Will politics scuttle regional efforts to meet EPA CO2 targets? 

Source: Scott Detrow, E&E reporter • Posted: Saturday, December 6, 2014

U.S. EPA is practically begging states to coordinate with each other when it comes to implementing the agency’s Clean Power Plan (CPP). States that join a regional collaboration will have an extra year to submit their plan.

More importantly, EPA’s models show that regional approaches would be far less expensive, on everything from regulatory costs to customers’ monthly electricity rates. Several studies have shown that a patchwork state-by-state approach would lead to artificial price increases, as many electricity markets cross state lines.

But at this week’s public comments show, there is a deep partisan divide over the wisdom — indeed, the legality — of requiring states to reduce their power sectors’ greenhouse gas emissions by 30 percent.

And if Republican governors refuse to cooperate with the rule, the end result may look a lot like the implementation of the Affordable Care Act. In that scenario, the vast majority of Democratic-controlled states expanded Medicaid and created state-level health care exchanges, while most Republican states did nothing.

CPP’s supporters hope that practicality trumps partisanship when it comes to cross-state collaboration. But the early indications aren’t promising. To get a sense of how Republicans view the program, just take a look at the comments provided by the states where Republican governors are considering a run for president.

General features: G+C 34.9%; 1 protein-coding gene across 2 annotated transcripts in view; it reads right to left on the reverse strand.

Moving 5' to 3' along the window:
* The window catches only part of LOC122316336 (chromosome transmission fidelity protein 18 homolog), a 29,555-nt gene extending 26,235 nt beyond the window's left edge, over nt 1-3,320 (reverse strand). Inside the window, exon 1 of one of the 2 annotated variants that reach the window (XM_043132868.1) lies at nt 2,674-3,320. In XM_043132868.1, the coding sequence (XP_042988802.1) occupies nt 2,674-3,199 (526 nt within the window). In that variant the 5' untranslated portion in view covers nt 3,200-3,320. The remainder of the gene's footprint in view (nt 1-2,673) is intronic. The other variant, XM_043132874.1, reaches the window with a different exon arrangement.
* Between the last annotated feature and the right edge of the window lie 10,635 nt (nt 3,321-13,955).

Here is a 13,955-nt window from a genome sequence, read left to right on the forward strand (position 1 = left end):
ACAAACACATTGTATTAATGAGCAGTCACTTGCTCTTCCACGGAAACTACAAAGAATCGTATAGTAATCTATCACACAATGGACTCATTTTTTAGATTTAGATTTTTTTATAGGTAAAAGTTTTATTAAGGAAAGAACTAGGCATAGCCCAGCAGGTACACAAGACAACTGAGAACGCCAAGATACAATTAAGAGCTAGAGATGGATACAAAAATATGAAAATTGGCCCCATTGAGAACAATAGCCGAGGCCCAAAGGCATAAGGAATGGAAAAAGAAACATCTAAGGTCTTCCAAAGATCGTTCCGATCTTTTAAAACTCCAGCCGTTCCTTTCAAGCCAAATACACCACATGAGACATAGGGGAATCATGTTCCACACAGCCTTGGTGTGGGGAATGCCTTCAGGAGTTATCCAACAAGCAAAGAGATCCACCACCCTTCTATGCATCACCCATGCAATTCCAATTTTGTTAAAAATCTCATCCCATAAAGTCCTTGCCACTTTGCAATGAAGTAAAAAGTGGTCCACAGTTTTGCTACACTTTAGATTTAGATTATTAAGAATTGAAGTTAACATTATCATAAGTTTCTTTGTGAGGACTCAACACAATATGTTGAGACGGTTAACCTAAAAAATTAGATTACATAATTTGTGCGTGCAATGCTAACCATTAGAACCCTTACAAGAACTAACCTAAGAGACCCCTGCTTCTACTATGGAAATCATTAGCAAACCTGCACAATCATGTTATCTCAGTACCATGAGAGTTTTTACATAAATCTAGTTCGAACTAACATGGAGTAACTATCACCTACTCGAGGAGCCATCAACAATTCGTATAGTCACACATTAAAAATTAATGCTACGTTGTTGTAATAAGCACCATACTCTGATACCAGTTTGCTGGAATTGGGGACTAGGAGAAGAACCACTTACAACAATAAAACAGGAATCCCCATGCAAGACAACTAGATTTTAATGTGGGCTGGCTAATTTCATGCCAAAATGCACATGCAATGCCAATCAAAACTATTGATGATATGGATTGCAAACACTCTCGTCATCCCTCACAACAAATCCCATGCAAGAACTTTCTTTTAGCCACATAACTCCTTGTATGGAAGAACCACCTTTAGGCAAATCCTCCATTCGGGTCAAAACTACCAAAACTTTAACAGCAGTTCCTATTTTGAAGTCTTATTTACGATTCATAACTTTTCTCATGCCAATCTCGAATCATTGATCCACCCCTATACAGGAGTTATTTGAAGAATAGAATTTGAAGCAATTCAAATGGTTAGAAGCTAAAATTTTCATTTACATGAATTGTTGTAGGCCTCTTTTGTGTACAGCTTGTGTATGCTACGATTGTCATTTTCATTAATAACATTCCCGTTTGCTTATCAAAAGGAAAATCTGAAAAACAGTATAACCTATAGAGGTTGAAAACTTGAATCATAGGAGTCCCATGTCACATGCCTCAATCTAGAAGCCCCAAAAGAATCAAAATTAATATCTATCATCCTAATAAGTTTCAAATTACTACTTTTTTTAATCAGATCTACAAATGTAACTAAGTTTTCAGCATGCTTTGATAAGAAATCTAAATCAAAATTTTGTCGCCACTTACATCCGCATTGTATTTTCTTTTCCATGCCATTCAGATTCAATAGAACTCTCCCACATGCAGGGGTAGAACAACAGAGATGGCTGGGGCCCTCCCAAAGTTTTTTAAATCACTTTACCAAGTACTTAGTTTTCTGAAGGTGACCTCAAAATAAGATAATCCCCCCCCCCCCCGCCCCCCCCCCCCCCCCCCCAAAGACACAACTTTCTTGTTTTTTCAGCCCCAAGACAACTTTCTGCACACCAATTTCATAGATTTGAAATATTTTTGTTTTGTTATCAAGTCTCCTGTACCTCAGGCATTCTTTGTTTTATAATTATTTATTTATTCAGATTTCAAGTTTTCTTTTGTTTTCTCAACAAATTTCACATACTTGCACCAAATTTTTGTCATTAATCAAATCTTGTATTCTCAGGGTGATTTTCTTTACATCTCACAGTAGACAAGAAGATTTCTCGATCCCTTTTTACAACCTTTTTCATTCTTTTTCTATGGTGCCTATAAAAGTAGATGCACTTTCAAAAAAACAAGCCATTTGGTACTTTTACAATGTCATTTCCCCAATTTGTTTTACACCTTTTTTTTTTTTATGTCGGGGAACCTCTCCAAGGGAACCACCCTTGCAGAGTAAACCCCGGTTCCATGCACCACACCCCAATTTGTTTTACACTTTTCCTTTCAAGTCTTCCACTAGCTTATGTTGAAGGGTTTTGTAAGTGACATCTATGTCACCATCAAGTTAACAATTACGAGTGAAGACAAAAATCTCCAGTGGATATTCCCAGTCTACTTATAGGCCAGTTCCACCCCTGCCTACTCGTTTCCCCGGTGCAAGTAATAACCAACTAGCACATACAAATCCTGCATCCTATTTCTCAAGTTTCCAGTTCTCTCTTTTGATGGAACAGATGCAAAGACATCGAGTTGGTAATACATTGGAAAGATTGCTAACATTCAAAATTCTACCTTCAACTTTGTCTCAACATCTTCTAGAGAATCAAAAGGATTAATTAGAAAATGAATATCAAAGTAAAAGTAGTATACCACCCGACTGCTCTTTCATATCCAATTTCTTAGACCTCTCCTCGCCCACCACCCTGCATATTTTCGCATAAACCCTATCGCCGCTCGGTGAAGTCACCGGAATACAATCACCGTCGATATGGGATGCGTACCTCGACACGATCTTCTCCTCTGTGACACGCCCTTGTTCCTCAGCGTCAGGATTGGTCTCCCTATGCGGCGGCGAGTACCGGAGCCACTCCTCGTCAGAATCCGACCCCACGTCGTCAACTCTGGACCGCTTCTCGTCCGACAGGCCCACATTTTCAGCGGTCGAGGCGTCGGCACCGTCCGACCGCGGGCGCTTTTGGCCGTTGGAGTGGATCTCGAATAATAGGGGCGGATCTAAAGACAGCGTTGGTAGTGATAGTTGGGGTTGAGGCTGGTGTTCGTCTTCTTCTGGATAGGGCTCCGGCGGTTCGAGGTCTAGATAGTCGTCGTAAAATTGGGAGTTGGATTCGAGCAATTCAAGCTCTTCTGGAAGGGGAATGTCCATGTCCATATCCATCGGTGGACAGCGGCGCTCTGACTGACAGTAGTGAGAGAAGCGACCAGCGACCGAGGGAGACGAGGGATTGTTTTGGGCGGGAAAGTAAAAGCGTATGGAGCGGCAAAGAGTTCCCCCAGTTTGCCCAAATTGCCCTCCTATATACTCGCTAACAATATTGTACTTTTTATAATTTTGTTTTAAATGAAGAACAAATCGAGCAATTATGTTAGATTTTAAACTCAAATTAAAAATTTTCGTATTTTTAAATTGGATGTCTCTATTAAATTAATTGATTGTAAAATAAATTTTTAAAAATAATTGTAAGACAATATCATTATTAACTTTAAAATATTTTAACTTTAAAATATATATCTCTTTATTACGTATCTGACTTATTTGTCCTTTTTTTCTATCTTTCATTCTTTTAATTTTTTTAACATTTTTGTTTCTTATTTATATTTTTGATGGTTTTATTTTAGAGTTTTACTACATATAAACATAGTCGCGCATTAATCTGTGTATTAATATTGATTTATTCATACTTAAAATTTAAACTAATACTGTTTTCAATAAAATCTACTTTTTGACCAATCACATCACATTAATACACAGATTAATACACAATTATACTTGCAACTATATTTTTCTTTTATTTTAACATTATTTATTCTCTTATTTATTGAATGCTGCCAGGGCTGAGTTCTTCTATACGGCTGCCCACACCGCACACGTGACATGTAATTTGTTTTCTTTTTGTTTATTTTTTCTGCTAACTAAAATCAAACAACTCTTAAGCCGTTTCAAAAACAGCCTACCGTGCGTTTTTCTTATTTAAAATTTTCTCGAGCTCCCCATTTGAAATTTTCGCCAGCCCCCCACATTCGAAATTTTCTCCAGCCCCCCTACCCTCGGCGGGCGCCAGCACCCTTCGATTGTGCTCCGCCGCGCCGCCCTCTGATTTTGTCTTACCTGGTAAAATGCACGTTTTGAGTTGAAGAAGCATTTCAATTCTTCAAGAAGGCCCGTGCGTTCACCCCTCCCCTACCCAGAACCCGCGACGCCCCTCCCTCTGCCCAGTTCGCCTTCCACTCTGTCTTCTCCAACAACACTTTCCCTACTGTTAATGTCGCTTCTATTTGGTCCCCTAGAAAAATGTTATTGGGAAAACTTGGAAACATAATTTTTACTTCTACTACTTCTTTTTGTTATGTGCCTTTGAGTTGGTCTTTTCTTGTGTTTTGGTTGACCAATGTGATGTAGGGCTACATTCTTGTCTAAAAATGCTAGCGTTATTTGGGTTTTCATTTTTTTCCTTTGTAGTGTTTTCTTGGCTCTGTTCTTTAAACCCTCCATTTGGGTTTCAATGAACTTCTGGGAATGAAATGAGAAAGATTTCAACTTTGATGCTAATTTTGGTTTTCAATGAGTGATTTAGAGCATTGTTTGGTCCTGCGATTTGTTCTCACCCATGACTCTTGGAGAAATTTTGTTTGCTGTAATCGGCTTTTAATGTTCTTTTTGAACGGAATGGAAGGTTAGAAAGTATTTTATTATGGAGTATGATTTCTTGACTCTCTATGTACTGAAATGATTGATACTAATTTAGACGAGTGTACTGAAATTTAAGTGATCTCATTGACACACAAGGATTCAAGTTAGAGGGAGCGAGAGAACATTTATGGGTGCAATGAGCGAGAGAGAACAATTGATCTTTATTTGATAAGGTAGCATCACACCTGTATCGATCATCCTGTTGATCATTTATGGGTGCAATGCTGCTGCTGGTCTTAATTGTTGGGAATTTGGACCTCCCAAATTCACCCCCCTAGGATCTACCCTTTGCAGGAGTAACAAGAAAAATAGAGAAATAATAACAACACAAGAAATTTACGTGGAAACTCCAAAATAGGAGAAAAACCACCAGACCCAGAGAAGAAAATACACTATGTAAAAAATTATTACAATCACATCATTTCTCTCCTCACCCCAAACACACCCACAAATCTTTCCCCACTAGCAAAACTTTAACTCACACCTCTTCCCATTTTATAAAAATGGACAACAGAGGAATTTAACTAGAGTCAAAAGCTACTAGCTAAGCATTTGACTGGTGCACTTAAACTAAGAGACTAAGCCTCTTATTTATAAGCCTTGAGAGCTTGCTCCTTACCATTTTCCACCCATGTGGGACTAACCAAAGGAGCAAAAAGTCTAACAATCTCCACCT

From Bobby Jindal’s Louisiana: The rule “attempts to supplant the sovereign authority of Louisiana.” Ohio Gov. John Kasich’s administration wrote, “the proposal itself is fundamentally flawed in its design and construction.” Wisconsin Gov. Scott Walker submitted a letter warning that CPP will “increase energy bills” and have “severely negative impacts on Wisconsin.”

And in Texas, where outgoing Gov. Rick Perry is eyeing a second run at the White House, regulators slammed EPA for not providing enough credit for the state’s surging alternative energy market, among other broader criticisms. “The EPA should withdraw the proposed rule due to the numerous flaws with the proposal,” the comment stated.

New Jersey Gov. Chris Christie is the highest-profile presidential contender among sitting state executives. His administration called the draft rules “incomplete, needlessly complex and impossible to implement.”